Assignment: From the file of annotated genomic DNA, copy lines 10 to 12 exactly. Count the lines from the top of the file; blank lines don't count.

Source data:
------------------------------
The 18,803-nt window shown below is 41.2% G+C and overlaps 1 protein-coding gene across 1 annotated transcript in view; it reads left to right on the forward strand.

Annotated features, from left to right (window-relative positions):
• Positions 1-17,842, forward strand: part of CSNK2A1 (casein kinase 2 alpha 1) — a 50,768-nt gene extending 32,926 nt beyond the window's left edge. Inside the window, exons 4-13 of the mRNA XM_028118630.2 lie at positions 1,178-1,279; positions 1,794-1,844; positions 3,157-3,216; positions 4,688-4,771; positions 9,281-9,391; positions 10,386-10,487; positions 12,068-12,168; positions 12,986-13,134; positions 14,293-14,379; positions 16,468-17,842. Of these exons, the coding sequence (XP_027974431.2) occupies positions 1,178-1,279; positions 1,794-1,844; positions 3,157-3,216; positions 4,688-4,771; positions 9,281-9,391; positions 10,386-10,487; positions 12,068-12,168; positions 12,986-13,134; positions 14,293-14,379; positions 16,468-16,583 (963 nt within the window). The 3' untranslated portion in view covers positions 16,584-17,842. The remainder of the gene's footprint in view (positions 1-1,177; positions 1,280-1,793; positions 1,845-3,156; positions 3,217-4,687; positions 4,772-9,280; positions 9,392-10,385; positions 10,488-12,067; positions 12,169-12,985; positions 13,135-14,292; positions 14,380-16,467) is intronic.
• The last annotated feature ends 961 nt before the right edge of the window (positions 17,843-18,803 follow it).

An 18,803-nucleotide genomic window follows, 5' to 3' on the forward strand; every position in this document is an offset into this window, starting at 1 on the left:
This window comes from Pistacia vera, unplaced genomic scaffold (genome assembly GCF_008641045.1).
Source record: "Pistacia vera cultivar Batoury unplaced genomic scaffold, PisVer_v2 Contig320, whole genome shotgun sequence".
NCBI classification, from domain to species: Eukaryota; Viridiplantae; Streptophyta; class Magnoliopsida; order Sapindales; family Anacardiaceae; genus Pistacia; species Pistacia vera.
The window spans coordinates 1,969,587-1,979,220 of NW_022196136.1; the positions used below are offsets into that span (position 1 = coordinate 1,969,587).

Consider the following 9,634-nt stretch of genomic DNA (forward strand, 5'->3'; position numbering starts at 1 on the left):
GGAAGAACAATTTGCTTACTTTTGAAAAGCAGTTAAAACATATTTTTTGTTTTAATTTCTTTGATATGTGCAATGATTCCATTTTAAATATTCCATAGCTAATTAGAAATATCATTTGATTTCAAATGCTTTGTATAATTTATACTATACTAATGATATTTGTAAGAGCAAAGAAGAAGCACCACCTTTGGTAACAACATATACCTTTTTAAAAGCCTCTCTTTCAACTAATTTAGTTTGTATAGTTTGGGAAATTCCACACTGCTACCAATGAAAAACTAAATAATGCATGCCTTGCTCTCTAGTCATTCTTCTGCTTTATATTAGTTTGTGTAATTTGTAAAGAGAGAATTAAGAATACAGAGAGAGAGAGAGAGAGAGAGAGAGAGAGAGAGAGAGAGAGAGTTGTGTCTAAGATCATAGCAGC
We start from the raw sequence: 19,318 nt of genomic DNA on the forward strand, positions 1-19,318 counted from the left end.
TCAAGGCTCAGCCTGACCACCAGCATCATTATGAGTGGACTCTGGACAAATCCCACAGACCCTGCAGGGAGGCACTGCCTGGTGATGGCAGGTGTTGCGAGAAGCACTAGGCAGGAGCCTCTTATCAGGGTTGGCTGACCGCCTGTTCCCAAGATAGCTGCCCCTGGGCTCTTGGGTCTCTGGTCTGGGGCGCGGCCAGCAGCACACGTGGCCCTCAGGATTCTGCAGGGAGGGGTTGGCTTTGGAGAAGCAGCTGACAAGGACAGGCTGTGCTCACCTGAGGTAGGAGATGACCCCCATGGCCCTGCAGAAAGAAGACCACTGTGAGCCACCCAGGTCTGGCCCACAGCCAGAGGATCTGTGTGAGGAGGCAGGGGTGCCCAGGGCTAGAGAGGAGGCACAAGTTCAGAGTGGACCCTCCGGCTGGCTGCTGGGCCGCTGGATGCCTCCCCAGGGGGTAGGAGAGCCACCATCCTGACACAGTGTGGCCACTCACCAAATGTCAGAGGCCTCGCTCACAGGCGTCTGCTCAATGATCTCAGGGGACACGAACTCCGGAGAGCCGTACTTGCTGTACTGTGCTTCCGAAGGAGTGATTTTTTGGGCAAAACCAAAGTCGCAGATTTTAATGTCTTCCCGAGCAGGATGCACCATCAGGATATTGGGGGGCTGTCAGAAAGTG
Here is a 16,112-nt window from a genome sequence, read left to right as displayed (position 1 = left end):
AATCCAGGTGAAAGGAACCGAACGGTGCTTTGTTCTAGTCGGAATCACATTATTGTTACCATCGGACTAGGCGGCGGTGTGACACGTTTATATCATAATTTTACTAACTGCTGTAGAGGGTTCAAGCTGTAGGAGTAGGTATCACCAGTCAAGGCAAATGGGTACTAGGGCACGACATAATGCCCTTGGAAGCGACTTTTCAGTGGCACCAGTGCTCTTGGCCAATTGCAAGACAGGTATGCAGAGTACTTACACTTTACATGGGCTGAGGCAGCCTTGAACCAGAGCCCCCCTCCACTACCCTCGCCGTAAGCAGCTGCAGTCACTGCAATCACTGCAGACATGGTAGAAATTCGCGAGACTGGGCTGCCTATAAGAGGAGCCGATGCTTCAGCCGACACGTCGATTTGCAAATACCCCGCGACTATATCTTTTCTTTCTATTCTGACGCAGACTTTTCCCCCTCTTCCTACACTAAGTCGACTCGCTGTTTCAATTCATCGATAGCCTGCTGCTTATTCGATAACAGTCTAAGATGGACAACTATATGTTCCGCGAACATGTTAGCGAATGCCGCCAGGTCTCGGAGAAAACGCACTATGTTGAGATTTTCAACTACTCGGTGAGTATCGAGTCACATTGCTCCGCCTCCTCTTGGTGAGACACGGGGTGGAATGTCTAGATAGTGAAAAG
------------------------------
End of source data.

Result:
Consider the following 9,634-nt stretch of genomic DNA (forward strand, 5'->3'; position numbering starts at 1 on the left):
GGAAGAACAATTTGCTTACTTTTGAAAAGCAGTTAAAACATATTTTTTGTTTTAATTTCTTTGATATGTGCAATGATTCCATTTTAAATATTCCATAGCTAATTAGAAATATCATTTGATTTCAAATGCTTTGTATAATTTATACTATACTAATGATATTTGTAAGAGCAAAGAAGAAGCACCACCTTTGGTAACAACATATACCTTTTTAAAAGCCTCTCTTTCAACTAATTTAGTTTGTATAGTTTGGGAAATTCCACACTGCTACCAATGAAAAACTAAATAATGCATGCCTTGCTCTCTAGTCATTCTTCTGCTTTATATTAGTTTGTGTAATTTGTAAAGAGAGAATTAAGAATACAGAGAGAGAGAGAGAGAGAGAGAGAGAGAGAGAGAGAGAGAGAGTTGTGTCTAAGATCATAGCAGC
We start from the raw sequence: 19,318 nt of genomic DNA on the forward strand, positions 1-19,318 counted from the left end.